• $3.3 million was spent on a new community in Aneth, Utah, but residents complain the construction was shoddy and the homes are already in need of repair. One resident explained that her plumbing wasn’t done correctly, preventing hot water from coming out of her shower.
  • By the NHA’s own records, $25 million is unaccounted for. 
  • The same records indicate $210 million remain unused in an account.
  • According to an investigative report by the Arizona Republic newspaper, the NHA built no new homes from 2008-2011.
  • According to an investigative report from the Arizona Republic, the NHA built fewer than 300 single family homes 2012-2016.

ACCOUNTABILITY

In 2007, Aneva “AJ” Yazzie took over as CEO of the NHA.  Yazzie acknowledged the history of problems prior to 2007, but in an interview with KOB, argued that the agency has turned a corner since then.

“When I came in, I had to assess what happened previously because there were violations on record with the federal government,” Yazzie said.  “One of my immediate tasks was to ascertain the degree of those problems and actually do a forensic review going back to 1998 as to what occurred and try to reconstruct those deficiencies and make corrective actions.”

Yazzie said that the federal government halted spending NAHASDA funds on the Navajo Nation for three years, forcing the NHA to evaluate its operations. During that time, Yazzie said she conducted a floodplain assessment across the Navajo Nation so that the NHA could end the practice of building housing projects in floodplains.

She also surveyed Navajo families to get a better understanding of the tribe’s housing needs. Yazzie said that since 2010, the focus has been on getting smart housing projects designed and built; a process that takes about four years per project.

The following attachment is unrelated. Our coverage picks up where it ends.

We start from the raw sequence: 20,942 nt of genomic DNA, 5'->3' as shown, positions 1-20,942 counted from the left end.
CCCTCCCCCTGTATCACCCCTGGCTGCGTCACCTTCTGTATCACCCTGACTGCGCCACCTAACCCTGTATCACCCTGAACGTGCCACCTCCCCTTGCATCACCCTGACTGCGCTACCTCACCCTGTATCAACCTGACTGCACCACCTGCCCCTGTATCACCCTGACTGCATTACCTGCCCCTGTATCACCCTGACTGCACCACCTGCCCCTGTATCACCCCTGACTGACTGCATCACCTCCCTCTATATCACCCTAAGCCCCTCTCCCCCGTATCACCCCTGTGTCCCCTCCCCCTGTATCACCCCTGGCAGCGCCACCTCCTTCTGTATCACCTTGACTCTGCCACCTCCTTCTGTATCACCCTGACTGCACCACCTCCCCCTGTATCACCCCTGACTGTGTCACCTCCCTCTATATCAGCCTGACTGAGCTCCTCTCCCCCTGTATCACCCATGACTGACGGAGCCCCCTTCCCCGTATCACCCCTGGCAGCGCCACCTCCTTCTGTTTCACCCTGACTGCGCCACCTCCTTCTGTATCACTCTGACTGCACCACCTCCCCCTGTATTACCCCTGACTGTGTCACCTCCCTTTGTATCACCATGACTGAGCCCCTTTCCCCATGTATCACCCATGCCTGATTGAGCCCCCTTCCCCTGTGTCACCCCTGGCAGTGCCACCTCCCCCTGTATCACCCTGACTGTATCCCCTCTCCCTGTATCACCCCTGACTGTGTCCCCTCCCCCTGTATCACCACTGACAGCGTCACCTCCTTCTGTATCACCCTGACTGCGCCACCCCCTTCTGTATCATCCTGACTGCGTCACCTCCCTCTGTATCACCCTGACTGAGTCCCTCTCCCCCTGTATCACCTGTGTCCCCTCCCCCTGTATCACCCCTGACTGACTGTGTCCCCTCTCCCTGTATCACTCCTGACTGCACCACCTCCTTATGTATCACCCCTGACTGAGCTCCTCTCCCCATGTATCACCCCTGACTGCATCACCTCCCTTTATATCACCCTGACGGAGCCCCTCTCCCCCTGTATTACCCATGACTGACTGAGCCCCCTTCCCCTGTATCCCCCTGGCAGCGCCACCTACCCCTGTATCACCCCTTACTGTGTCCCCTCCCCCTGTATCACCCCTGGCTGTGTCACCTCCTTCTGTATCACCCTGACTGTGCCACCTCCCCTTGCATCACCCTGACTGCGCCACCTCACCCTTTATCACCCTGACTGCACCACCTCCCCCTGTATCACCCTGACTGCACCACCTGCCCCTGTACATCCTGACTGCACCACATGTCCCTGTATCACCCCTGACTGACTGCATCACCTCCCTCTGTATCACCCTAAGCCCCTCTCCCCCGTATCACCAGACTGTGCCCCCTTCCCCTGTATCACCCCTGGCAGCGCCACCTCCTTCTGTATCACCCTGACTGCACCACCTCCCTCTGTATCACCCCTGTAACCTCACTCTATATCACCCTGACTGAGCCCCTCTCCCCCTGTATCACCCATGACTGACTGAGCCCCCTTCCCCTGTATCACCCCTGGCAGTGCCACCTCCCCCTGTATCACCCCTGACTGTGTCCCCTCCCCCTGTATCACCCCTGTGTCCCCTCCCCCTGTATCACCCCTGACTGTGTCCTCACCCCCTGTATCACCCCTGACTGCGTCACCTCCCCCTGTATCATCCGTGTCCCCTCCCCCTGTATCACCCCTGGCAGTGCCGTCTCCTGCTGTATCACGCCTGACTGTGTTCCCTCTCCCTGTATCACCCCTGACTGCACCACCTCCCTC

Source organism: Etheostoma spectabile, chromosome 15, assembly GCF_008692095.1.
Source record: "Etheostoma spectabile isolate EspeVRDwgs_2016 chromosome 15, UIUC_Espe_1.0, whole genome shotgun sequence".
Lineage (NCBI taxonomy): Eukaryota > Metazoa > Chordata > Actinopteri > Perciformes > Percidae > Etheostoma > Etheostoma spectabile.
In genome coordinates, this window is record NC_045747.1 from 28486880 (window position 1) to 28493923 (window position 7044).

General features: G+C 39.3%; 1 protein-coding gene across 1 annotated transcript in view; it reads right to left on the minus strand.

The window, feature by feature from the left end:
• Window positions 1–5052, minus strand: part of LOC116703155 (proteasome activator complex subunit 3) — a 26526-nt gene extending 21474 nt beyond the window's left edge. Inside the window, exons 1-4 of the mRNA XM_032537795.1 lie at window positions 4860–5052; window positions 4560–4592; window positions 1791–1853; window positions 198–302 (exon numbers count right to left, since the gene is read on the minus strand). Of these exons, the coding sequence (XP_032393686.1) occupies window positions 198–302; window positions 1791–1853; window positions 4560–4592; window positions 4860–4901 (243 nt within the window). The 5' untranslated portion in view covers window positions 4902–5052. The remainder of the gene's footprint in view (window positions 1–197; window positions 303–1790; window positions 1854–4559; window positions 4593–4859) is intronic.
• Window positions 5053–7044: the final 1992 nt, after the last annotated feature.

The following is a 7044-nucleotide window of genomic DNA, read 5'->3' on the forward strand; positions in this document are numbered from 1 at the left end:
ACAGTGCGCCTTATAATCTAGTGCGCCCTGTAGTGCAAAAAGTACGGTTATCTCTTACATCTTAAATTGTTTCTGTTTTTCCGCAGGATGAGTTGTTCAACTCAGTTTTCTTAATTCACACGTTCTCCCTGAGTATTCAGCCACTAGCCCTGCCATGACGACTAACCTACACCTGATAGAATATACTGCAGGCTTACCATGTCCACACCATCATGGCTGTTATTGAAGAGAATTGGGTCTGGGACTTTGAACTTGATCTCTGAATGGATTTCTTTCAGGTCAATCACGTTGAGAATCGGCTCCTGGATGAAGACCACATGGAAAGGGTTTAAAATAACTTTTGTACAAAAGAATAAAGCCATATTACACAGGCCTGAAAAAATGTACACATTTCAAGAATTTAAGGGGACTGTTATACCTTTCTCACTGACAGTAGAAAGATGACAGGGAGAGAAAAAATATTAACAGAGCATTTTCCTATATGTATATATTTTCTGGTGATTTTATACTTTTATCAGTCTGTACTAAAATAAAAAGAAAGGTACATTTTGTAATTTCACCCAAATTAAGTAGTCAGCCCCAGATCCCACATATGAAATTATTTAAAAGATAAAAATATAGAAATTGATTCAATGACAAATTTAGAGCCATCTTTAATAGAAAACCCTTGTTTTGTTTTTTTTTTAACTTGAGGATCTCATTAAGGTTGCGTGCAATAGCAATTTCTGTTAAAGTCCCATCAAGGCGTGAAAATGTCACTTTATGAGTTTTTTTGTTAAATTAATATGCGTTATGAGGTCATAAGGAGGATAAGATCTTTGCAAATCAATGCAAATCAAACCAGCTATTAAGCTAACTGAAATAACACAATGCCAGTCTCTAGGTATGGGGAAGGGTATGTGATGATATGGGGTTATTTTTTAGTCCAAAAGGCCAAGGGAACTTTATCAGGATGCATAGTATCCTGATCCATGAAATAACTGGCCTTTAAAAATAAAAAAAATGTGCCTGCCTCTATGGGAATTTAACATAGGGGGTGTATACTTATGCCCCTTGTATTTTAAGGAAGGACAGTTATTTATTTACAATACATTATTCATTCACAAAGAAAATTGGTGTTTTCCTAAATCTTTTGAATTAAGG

When asked why $210 million remains in an account, Yazzie stated the current balance dates back to 2014.

“We have to look at the sites for environmental review; we have to work with the U.S. Housing and Urban Development Department to release the funds," she said. "Those are the processes before we even move to construction.”

CONGRESSIONAL OVERSIGHT

Congress is aware of the Navajo Nation’s housing crisis and the Navajo Housing Authority’s problems. 

“The key thing for me is that there needs to be more accountability,” said U.S. Sen. Tom Udall, D-N.M.  “I think the Navajo Nation, in terms of supervising the Navajo Housing Authority, and the Congress will end up doing oversight.”

Udall sits on the Senate Indian Affairs Committee. He told KOB he believes the Navajo Housing Authority should continue to receive NAHASDA funds despite its disastrous history. Udall is afraid halting the funds could adversely affect the most vulnerable of the Navajo population.  

Navajo families like the Begayes are counting on progress. History has failed Indian Country too many times.  The housing crisis is just one failure of many. The Navajos deserve the future to finally be on their side. 

Credits

Chris Ramirez

Copyright 2017 KOB-TV LLC, a Hubbard Broadcasting Company. All rights reserved